Apparently as the crow flies is an expression that came from British sailors; knowing that crows are fearful of large expanses of water, seamen would keep a cage of crows onboard to release, one at a time, as and when they became lost at sea. The sailors would then direct their ships to follow the crows on the assumption that they would be brought to nearest land, hence why lookout perches became known as crow’s nests. But if the crows themselves could not see through clouds or thick fog or darkness, how was it possible for them to discover the most logical path?
When I was wakened as a child, startled and eaten by the dark, I’d find my mother’s warmth across rooms within seconds, negotiating cupboards, doors and stairs impeccably.
Of course, sailors didn’t always rely purely on birds. They historically navigated using the night sky; discovering landmarks by chains of fairy lights. There is an invisible string connecting sacred landmarks on earth such as temples, standing stones, pyramids, wayside crosses. The alignment is straight, just as the crow allegedly flies. It is believed that the points of these places line up with the earth’s energy chakras; places where bees and people and animals gravitate towards. Last year, with friends I visited the Callanish Stones on the west coast of Lewis in the Outer Hebrides of Scotland; a point on the Sacred Pentagram of Scotland. We stood in a circle and pointed our bodies towards the sky. I closed my eyes and searched through my mind. In my sways and pauses and spins and colours, I was steadied by the group; roots spreading and entwining under our feet. Our souls, from then on, bound by the vines of the experience.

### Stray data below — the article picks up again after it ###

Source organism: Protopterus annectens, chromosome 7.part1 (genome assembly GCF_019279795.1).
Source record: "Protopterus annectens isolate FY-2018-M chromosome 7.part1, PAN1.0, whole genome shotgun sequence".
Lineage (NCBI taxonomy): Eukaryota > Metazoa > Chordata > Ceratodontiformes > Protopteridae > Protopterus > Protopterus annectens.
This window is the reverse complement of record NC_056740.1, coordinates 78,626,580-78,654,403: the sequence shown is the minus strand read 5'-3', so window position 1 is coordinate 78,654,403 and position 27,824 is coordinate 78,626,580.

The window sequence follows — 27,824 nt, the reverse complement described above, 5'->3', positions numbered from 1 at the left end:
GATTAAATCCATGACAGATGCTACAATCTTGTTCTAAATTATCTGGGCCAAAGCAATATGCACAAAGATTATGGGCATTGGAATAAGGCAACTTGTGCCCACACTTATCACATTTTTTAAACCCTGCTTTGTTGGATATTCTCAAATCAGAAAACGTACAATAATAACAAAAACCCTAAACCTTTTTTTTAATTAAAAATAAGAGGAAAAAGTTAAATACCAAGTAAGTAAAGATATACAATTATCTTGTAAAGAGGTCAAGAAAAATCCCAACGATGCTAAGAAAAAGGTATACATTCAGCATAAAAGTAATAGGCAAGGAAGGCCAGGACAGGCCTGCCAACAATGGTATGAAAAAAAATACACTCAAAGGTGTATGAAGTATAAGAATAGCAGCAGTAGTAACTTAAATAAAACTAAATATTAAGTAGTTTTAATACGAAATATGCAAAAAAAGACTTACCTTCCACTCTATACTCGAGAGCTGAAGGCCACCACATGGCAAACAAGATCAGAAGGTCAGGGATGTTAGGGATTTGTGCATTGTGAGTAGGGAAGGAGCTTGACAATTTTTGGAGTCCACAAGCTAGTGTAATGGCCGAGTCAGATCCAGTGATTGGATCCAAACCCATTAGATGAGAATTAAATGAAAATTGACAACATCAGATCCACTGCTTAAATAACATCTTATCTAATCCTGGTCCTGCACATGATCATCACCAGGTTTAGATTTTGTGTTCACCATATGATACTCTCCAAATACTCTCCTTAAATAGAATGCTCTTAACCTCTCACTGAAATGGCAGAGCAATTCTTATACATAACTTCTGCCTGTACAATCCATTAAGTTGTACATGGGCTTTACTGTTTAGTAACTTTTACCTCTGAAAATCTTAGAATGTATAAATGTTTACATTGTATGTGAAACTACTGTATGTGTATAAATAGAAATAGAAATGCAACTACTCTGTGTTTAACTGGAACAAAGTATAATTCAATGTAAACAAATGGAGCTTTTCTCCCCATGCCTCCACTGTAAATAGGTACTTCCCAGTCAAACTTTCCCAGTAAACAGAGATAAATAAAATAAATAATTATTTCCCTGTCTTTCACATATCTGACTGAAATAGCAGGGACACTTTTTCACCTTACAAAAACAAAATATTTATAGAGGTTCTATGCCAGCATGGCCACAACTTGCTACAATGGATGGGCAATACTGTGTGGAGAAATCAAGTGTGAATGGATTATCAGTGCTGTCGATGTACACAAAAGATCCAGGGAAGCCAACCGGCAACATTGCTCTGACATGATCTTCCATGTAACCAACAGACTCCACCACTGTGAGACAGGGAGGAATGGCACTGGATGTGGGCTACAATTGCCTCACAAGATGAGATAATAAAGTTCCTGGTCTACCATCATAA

We stood between the sycamore and the beech
pressing circles of time like those
found in trees
falling from us all
realising we are merely
dolls cut from unchangeable
I shall come closer for this. To the bell weight of its coldness and the mirk of its planet. To the soft scalloped clouds, the creases of skies and its marble thick walls. I see dust from galloping horses with light balanced on top. Then smoke from high school experiments billowing from small fingers and faces disappeared. Even closer to the veins of the parchment, the beryl of its skin.